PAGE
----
Officials Advise Against Eating Any Romaine Lettuce After E. Coli Outbreak

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Put down that salad fork, everyone. The Public Health Agency of Canada have just released a pretty drastic warning, advising people in Canada and the U.S. to not to eat any romaine lettuce, no matter where it's from. This is due to an outbreak of Shiga toxin-producing E. coli, which has so far sickened 18 people in two provinces. In the U.S., 32 people were infected in 11 states, with 13 landing in the hospital.
The reported illnesses all happened in October, but because there has not identified a source for the lettuce, officials warn that all romaine everywhere is suspect. This is the same kind of bacteria — but not the same outbreak — that caused the great Yuma, Arizona, romaine scare of earlier this spring.
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"Consumers who have any type of romaine lettuce in their home should not eat it and should throw it away, even if some of it was eaten and no one has gotten sick," says the alert. "This advice includes all types or uses of romaine lettuce, such as whole heads of romaine, hearts of romaine, and bags and boxes of precut lettuce and salad mixes that contain romaine, including baby romaine, spring mix, and Caesar salad."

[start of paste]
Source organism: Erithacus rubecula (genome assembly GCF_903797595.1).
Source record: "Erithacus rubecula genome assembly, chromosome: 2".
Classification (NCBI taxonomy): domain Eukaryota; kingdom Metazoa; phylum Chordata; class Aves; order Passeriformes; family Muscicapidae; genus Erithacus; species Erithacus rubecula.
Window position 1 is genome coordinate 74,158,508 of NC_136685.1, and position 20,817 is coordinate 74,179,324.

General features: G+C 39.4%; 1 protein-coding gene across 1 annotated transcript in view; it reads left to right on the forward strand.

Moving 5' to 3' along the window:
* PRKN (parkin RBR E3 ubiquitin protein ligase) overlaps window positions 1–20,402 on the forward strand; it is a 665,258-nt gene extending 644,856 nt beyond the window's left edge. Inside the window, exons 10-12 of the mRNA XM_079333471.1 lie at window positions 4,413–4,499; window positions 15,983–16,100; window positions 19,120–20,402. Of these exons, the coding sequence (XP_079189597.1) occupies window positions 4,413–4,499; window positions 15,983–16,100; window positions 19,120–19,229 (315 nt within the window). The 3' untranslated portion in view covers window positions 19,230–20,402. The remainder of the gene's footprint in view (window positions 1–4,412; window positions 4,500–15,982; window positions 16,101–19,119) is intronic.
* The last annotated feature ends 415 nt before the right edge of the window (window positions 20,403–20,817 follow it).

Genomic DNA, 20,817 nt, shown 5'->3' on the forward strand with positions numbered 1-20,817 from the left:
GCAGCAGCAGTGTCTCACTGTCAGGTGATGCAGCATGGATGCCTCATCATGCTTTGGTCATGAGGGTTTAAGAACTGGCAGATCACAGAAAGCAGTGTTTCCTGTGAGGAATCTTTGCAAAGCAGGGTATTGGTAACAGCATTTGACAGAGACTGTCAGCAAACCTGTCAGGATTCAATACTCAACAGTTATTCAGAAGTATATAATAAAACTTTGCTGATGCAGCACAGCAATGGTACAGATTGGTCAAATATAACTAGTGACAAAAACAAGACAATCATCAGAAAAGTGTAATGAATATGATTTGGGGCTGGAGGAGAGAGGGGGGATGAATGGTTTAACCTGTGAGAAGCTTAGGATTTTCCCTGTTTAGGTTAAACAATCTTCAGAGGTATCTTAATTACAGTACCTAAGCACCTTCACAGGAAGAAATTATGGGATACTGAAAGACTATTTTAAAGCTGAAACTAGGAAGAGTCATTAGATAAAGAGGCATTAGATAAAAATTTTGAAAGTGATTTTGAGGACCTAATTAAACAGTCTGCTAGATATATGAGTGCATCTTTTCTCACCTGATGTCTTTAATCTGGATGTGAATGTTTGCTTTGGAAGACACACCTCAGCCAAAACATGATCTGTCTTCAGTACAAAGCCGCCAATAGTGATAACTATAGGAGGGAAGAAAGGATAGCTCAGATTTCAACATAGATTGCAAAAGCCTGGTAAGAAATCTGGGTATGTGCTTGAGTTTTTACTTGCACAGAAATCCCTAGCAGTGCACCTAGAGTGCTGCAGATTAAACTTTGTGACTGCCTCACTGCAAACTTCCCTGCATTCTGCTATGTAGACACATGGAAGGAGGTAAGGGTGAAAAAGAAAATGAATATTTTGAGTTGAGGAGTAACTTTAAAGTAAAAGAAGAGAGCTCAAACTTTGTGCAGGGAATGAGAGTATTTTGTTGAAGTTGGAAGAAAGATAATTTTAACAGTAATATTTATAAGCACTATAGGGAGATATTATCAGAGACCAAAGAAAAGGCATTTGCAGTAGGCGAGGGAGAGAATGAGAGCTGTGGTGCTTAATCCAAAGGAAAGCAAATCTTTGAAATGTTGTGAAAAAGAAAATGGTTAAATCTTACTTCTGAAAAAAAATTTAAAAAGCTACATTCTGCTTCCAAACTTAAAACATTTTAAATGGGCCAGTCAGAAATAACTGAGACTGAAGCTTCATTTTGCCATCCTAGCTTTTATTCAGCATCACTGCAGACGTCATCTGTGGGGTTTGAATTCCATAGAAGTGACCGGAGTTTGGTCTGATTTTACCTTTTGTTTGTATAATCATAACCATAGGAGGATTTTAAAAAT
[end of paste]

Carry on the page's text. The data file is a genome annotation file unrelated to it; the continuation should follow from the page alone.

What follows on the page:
If you have had any romaine — or any salad mix that may have contained romaine — in your refrigerator, you should also take steps to thoroughly clean and sanitize the drawer or shelves where it was stored.
Symptoms of E. coli infection can include severe stomach cramps, diarrhea, vomiting and fever. According to the CDC, most people get better within five to seven days, but if you have diarrhea for more than three days or accompanied by high fever, blood in the stool, or the kind of persistent vomiting that won't even let you keep liquids down, see a doctor. There is a chance you could develop a kidney-damaging condition known as hemolytic uremic syndrome, so this is nothing to take lightly.
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